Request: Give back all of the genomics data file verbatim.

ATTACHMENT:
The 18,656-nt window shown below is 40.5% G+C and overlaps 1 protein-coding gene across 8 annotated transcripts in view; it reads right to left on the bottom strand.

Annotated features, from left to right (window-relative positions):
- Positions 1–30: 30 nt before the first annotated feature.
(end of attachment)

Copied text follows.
The 18,656-nt window shown below is 40.5% G+C and overlaps 1 protein-coding gene across 8 annotated transcripts in view; it reads right to left on the bottom strand.

Annotated features, from left to right (window-relative positions):
- Positions 1–30: 30 nt before the first annotated feature.